*Not your average publishing company

Stormy Weather Over the City


The view from my room is all windows. And windows stacked above those windows. Balconies jutting from the bottoms of sliding doors rimmed with tufts of snow. Powdered, greying glass. And behind those windows, there is sometimes life. A whitish, pallid glow of fluorescent light paints the bodies inside. They lay limply on couches, their edges colored in with television glow. They may be eating. Sleeping. Not one has ever looked back at me.

Behind most of the windows, though, there is nothing. Like wormholes. Rich as dark irises centered on wet eyeballs, they are blank. Empty apartments—and not empty, waiting for a family to come back from dinner, or a 20-something from late-night dancing, or a lonesome man from work. They’re black and stay that way. Lights off. They made too many rooms in the building. And in the one next to that, and in mine, too. All these complexes, sprouting proudly out of the concrete, filled with rooms clung with dust, crawling through the even hum of time untouched. Rooms that make up the rotting hollows and entrails of the building’s body.

Being alone in my apartment makes me feel buggy. Inside, like something moving and squirming about, alive in me but in a maggot sort of way, in a parasitic sort of way. Ripe and wet with life, the kind that eats you up slow. It has been the same for more years than you could count, so don’t ask. I spend my mornings in my kitchen and eat crusted bread kind of burnt. And my days I spend in front of the TV while it spoon-feeds me the most delicious, seductive pictures. Life tender and cut into small pieces. Sweet and smooth, slip. And then in the evenings when the sun sets and I can see in every window clearly, I go out on the balcony and I watch the other apartments across the alley.

I like the weather reporters who come on every morning in their suits and pencil skirts. I like to hear them tell of a storm and wait for the prophecy to come true. It does every time. Stormy weather over the city. I see it through my window. Great heaps of ice or rain licking the glass. Or gauzy handfuls of sun darting through gaps in the buildings and landing fitfully on my carpet, squirming in neat patches.

I like the blonde girl in the show where many people laugh in the background after a joke, and I like the laughter very much because it makes my home feel full. And I like the porn channel because I can press my face up real close to the screen and I feel so close to their bodies and their heat. I like the woman that comes on the porn channel on Fridays at 8PM because she looks like the girl from the show. I like to watch her body move. She’s so plump and crisp I sometimes cry.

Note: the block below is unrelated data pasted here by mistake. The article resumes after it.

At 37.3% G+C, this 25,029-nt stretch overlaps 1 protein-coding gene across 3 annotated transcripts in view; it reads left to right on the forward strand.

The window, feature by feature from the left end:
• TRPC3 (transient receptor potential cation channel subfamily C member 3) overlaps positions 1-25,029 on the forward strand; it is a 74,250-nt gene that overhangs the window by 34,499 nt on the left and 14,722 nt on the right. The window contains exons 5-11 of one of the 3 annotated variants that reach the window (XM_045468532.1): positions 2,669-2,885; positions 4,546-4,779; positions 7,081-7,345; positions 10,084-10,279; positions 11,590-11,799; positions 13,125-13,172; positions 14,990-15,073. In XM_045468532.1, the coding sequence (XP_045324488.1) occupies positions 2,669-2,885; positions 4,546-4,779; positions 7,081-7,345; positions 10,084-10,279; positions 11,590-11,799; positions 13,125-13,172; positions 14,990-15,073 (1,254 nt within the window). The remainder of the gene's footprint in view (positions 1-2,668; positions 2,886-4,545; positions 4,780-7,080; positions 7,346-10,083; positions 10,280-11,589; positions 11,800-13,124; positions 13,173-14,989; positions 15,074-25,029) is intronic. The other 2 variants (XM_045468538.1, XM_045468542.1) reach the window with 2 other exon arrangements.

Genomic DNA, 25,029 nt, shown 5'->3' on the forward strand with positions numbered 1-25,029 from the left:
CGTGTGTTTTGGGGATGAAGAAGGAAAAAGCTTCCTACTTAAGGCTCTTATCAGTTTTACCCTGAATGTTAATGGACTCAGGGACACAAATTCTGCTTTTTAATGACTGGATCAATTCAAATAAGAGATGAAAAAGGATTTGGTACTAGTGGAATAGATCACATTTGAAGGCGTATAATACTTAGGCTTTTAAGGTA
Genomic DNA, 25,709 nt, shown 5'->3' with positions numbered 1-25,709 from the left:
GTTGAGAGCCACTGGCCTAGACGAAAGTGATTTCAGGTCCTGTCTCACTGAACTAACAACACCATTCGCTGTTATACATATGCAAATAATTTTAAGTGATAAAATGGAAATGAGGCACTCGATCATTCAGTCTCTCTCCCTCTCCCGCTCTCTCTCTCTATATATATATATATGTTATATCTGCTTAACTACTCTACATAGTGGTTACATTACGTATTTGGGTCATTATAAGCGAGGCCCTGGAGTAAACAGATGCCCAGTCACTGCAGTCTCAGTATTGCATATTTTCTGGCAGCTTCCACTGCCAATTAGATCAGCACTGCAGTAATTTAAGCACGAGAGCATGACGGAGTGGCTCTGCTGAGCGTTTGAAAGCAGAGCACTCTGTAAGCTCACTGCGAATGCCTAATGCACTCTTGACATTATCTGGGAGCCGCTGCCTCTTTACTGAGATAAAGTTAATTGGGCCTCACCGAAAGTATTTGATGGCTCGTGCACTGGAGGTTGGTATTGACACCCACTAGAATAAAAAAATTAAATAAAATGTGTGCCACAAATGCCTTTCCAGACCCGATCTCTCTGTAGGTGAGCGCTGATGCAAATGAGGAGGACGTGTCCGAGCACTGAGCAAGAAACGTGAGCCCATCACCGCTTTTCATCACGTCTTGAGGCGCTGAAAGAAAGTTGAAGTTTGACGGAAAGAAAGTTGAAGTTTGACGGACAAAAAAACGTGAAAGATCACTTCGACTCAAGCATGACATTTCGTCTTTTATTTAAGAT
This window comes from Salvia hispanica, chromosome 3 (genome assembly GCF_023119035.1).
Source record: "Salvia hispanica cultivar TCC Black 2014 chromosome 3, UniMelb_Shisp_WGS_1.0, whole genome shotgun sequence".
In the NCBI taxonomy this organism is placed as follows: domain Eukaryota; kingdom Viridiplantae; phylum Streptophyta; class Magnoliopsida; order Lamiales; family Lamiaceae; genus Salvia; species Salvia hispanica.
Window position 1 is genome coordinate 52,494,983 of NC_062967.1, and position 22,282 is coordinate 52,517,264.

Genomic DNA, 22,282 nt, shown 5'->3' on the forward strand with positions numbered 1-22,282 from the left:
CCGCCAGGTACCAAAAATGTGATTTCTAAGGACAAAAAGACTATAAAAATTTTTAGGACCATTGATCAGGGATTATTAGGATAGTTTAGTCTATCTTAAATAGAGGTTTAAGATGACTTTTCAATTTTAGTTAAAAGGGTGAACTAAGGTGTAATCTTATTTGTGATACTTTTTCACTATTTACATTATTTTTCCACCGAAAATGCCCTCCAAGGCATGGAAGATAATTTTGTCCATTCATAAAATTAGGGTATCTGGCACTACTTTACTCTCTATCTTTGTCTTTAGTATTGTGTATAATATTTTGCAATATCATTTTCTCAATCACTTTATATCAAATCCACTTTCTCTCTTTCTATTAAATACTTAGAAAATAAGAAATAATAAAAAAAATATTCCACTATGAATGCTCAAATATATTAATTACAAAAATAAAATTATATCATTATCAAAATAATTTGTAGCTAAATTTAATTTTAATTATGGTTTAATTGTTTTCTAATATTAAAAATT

Will I leave? Of course I won’t. Why would you ask me that? You know, I don’t miss talking. And I don’t miss bodies or sweat or company. And on nights when I miss being seen I strip naked and I stand on my balcony and I feel as if I’ve ripped my skin off and am standing open-fleshed, the windows blinking at me. Inside the lighted rooms, though, nobody sees. The people watch the TV or sleep or pace.

They don’t glance out of their windows, not even once, and I might punch my bare chest just to test if I’m really there. I let my feet freeze to the concrete of the balcony or maybe I grip the rods of the iced railing and make sure I feel it at all. I begin to wonder and wonder too much so I walk back inside and put a robe on. Go to sleep. Do it again the next day.

Sometimes, I dream that someone from one of the lit windows will peer the dial of their face through the glass and watch me. And if I saw that face, maybe I would be brave enough to start at my throat and rip, with my nails or a knife or what have you. I’d cut the blanket of pulled skin, down, split the sternum. I’d start to pour. Watering my bare feet. And my stomach would rip and pull and my rot would pulse from me. Squirming and raining. I’d be ankles deep. I’d be as naked as I can be and then some. All the while, they would watch and say nothing. Backlit, hands pressing against the glass, a fog halo forming from their hot, steaming breath.

But there is no face. Never any face. Inside, I feel it all moving. Slowly churning. Curdling in me. I’ll go to bed. Like every night. It is all I can do.

Sofia Catanzaro is studying creative writing and film at Smith College (class of 2024). She has been featured in publications such as Rookie Magazine and Eunoia Magazine, and she is a two-time recipient of a Scholastics Art and Writing award, both for her poetry and her prose. She was born and raised in New York.

3 responses to “Stormy Weather Over the City”

  1. Sebastián Jaka Avatar
    Sebastián Jaka

    Es raro, más bien extraordinario, encontrarse así de pronto con una genialidad. Así de pronto, digo, porque no es acá, en este tipo de publicaciones en las cuales exponen artistas en ciernes donde uno espera encontrarlas. Sí en los artistas consagrados, o en los galardonado por algún premio importante. Creo que la última vez que sentí tanto extrañamiento y asombro frente a un cuento, el estar ante un hecho extraordinario, fue cuando leí "La niña del pelo raro" de David Foster Wallace. Creo que Sofía Catanzaro es una autora que va a dar mucho que hablar, y leer. Gracias!!

  2. Javier Avatar

    Very Good !! I like how She write.

  3. Yehuda Avatar

    Super strong writing. I am feeling it!! I see it!

Leave a Reply

%d bloggers like this: